Andrew W.K.'s New Album Has Brought Him One Step Closer to the 'Pinnacle of Party Euphoria'

Nina Ottolino 
Andrew WK

The singer and multi-instrumentalist released 'You're Not Alone' on March 2.

Ask Andrew W.K. why he hasn’t released any original solo material since 2009’s 55 Cadillac, and you’ll get an answer similar the ones he has penned for his various advice columns over the years.

“That’s the best question, and I have no answer. There’s no particular reason,” he confesses. “There’s no reason why it took so long or why it didn’t take longer. It was not intentional.”

W.K. says he wasn’t really aware that nearly a decade had passed by the time he had released You’re Not Alone, which arrived March 2 through RED/Sony Music. “I take responsibility for the fact that I was completely ambivalent or ignorant of time passing, and I certainly take responsibility for not having a plan in place. It was all just circumstance, I suppose,” he muses. “I was partying extraordinarily hard in as many directions as once.”

W.K. first slipped the public a taste of his extraordinarily hard partying in 2001 with his debut album, I Get Wet. Its cover features the now-iconic portrait of him with a gushing bloody nose — an image so entwined with his brand that he released an app in 2017 where users can re-create it with their own photos. The artwork for You’re Not Alone is also striking, but for a different reason: The husband-wife team of Boris Vallejo and Julie Bell created the painting of W.K. in his uniform of white T-shirt and jeans, standing on a nighttime suburban street, gazing at a dragon sitting in the corner.

“It kind of goes back to that irrational process where we didn’t decide what not to paint or decide what to paint,” says W.K. of collaborating with the pair for the image. “Eventually, the painting just painted itself — not to take away [from] the physical efforts that were made by Boris and Julie, but there is some strange process at work, for me, at least, when creative stuff is coming together. … When the final result is in front of you, you’re almost more surprised than anybody at what came out of it, because that conscious decision-making was not present."

I Get Wet produced the fan faves “I Get Wet” and “Party Hard,” peaked at No. 84 on the Billboard 200, and has sold 267,000 copies, according to Nielsen Music. 2003’s The Wolf fared better in terms of ranking (peaking at No. 61), but subsequent albums released in America (2006’s Close Calls With Brick Walls, 55 Cadillac) didn’t impact Billboard’s charts. 

W.K. has kept spreading his party philosophy — an upbeat outlook that embraces life’s painful emotions and uncertainties instead of trying to suppress or control them — through such means as public appearances, motivational speaker gigs and advice columns. But sometimes his pitches don’t land: After he attempted to launch a political movement called the Party Party in 2016, W.K. dropped it after receiving a cease-and-desist letter from an organization that was already using the name. “I tried to embrace it almost counter-intuitively as a sign from the party gods that this was not what I was meant to put my energy toward,” he says.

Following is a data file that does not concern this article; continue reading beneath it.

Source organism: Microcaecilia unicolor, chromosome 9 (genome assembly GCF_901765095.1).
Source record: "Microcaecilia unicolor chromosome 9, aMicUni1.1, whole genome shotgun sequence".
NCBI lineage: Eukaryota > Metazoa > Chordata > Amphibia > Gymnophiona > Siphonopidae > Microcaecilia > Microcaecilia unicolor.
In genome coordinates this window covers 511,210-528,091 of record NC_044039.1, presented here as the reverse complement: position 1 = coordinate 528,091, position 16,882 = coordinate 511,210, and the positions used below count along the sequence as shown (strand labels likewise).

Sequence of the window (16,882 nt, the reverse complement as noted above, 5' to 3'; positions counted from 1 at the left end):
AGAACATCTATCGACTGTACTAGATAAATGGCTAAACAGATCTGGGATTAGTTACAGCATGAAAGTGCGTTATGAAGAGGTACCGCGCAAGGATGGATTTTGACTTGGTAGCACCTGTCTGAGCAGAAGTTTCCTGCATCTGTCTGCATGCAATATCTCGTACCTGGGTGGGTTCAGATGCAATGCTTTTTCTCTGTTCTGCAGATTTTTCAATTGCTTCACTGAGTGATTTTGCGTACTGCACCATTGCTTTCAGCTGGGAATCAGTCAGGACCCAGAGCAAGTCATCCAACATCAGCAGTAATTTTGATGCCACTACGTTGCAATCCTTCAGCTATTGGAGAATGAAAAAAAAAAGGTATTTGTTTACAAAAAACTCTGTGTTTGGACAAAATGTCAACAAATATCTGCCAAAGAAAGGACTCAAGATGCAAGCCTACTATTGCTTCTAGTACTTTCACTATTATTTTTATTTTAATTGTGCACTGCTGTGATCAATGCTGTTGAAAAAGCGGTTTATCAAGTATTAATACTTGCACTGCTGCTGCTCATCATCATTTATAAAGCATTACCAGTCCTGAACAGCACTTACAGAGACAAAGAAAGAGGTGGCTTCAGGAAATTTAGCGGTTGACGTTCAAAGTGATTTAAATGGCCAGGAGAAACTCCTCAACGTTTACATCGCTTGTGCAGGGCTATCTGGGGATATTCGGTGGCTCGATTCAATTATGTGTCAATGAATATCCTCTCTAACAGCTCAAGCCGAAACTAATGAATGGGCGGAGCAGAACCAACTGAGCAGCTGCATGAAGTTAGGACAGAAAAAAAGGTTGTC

W.K.’s efforts have also been validated, though, like when the American Association of Suicidology announced in February that it was presenting him with the inaugural person of the year honor at its annual conference in April to honor his “life-affirming music and message, which promotes courageously and joyously celebrating the intensities of existence,” according to AAS’ statement.

You’re Not Alone is another W.K. affirmation that life’s intensity should be celebrated instead of feared. Stylistically, his sound hasn’t much changed — the record’s 16 big, bouncy rock anthems are like diet-size portions of Meatloaf — while lyrically, he confidently promises that things will get better, no matter how dreary they are.

“I’m still trying to hit the same mark that I set out in the beginning,” says W.K. of his music — said mark being the “feeling that makes it undeniably clear that being alive is good.”

"I still haven’t hit it yet, but I’m closer, I think," he continues. "It’s like climbing a mountain and the peak remains in the far distance, oftentimes obscured by clouds and fatigue, but I have better tools or I have grown stronger, improved my climbing technique, and I’m trying to hit that pinnacle of party euphoria."

He grapples with the same uncomfortable feelings as his fans, evidenced in tracks like second single “Ever Again,” which is one reason his persona still resonates. W.K. observes that he can only do creative work through “pure intuition and instinct,” or else “I’ll just think myself right out of doing any of this and into a place where I won’t have any energy and motivation to do anything.”

“I feel like I made a promise to this being, this phenomena, this entity. It’s impossible to give it a shape,” he explains. “It’s a feeling, and the feeling is counting on me to fulfill my promise to this feeling, so it doesn’t matter if I feel in a bad mood. It doesn’t matter if I feel defeated. It doesn’t matter if I feel sad. I’m not allowed to let those weaknesses impact my ability to do what I promised to do. Even if that’s just a trick that I tell myself, that’s a trick that’s allowed me to keep moving.”

W.K. will be giving musical performances March 14-17 during South by Southwest in Austin, including appearing at the Talkhouse Live with The Strokes’ Albert Hammond Jr. on March 15. He then will embark on a U.K. concert tour on April 13, followed by a United States trek beginning April 28. For a complete list of tour dates, go here.

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